Animal Bites and Rabies: Understanding the Risks to Children from Dog and Animal Bites
Because of vaccination programs and effective animal control procedures, the incidence of rabies in domestic animals in North American is, thankfully, low and transmission to humans from any animal is rare. Despite this, there are a few facts about rabies every parent should know. Rabies is a viral disease of mammals that is most often transmitted through the bite of an infected animal. Infection can also occur when the saliva of an infected animal comes in contact with another animal or human’s mucous membranes or a break in the skin.
Rabies is a preventable disease and post-exposure vaccinations are available and effective. However, once the symptoms of rabies appear, no medical treatment exists and the disease is nearly invariably fatal. There are only a very few humans and fewer dogs on record who have survived rabies.
Severe animal bites, obviously, always require immediate medical attention. Regardless of the severity of the bite, however, every animal bite that breaks the skin should be examined by your child’s doctor, both to ensure that there is no underlying damage and because of the risk of infection. You should seek immediate medical attention if your child is bitten by a stray or wild animal or if there is excessive bleeding or numbness in the area of the bite. If you see the animal that has bitten your child, you should note whether it appears healthy, if its behavior is strange or if it is obviously ill. Your doctor will clean and treat the bite and will make a determination if there is a need for rabies vaccination.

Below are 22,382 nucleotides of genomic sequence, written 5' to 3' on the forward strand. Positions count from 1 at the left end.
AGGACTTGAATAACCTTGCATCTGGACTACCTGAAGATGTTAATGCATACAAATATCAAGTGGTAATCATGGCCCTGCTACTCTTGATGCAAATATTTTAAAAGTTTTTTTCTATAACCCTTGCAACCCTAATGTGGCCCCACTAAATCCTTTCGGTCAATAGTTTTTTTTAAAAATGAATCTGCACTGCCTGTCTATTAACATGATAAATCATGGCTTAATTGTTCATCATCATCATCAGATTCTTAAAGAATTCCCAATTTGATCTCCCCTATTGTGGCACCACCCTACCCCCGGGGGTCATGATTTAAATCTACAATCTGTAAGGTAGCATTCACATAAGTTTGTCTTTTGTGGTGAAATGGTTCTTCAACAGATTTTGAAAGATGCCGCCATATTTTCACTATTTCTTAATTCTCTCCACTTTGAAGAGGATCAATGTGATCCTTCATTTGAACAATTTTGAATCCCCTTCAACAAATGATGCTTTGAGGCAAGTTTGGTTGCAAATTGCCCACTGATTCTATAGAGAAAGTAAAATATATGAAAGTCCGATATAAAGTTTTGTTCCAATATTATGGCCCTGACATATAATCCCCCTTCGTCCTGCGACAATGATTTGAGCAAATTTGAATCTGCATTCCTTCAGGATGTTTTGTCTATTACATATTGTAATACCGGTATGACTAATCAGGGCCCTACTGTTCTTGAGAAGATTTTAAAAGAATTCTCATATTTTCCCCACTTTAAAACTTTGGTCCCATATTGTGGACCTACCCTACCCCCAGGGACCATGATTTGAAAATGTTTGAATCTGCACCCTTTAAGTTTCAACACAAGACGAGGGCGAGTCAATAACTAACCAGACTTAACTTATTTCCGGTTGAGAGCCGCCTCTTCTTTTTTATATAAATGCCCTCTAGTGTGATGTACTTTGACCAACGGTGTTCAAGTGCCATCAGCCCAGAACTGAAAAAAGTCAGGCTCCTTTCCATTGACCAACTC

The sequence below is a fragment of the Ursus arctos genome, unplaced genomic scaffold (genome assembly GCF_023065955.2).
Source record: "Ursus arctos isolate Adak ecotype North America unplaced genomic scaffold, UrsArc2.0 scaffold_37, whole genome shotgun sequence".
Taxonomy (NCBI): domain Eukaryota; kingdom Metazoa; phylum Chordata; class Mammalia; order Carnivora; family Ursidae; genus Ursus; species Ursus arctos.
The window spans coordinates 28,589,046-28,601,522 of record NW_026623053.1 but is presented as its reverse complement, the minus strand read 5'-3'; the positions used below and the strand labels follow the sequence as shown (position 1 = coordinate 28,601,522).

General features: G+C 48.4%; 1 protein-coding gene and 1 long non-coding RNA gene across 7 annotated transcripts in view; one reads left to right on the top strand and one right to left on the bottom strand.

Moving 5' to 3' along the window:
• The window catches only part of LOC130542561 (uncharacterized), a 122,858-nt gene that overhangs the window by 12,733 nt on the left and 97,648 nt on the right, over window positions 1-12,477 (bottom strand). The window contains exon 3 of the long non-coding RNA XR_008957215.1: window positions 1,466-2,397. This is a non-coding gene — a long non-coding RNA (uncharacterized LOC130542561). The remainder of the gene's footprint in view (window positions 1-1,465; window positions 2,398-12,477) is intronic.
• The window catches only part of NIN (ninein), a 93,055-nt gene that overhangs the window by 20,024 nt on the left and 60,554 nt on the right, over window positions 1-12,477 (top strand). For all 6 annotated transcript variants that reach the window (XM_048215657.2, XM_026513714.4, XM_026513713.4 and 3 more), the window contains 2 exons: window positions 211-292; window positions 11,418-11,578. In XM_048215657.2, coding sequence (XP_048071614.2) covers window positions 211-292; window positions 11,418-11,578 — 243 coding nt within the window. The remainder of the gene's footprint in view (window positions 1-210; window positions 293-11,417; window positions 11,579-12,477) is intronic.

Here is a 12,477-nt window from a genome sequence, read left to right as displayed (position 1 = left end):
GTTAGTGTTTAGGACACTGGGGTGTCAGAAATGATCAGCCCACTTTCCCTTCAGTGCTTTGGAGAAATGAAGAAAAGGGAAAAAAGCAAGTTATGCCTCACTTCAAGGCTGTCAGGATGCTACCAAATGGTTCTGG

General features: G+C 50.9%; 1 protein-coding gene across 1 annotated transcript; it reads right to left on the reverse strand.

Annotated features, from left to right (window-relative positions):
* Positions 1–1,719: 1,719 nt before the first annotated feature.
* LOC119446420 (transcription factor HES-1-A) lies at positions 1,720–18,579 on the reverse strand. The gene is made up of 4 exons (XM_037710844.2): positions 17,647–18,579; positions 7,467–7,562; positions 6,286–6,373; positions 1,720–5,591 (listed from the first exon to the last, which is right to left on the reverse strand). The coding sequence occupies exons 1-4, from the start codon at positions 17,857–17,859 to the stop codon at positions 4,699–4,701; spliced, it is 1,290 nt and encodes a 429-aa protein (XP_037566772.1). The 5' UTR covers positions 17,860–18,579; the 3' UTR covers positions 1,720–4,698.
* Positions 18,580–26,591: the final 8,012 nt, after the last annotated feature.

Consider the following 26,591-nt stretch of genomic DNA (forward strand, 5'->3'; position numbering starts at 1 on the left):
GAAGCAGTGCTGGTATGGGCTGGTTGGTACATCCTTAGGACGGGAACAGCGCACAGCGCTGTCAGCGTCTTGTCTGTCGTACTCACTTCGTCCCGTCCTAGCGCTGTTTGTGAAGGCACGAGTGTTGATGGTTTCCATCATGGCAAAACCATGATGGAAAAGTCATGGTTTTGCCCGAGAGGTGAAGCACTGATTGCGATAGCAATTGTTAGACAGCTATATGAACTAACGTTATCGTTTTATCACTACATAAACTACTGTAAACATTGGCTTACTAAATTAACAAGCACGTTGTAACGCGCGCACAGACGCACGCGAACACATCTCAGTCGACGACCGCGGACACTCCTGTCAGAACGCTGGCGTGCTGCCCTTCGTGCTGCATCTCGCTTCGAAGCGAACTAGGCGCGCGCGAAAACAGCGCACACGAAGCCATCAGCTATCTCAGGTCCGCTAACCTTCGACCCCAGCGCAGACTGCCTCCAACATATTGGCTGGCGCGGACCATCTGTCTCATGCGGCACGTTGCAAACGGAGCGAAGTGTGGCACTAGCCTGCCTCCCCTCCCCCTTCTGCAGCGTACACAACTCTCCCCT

Dogs and cats are unlikely to have rabies. However, the CDC reports that feline rabies is becoming more common and that the number of reported cases of rabies in cats is routinely three to four times that of dogs. Rodents (such as squirrels, gerbils, hamsters, rats, mice and chipmunks) very rarely contract rabies and there has never been a recorded rodent-to-human transmission in the United States. Rabies in rabbits is extremely rare, as well. Skunks, raccoons, foxes, coyotes and bobcats are more likely to carry rabies. The bat is the animal most likely to carry rabies and to transmit it to humans. If you discover a bat in a room with your child and even if you see no wounds, you should contact your doctor. If your child touches a dead bat, safely collect it and call your local health department and doctor.
If your child must receive rabies shots, you should know this no longer entails 21 to 30 shots in the stomach. Rabies treatment now includes one or two shots of immune globulin, half near the site of the wound and half elsewhere. The first vaccine will be given at the same time. Your child will probably be given a tetanus shot as well. There are four follow-up vaccinations spread over the period of one month. Side effects to these vaccines are rare.
None of us wants our children to grow up fearful of animals but there are some rules you should consider teaching your children: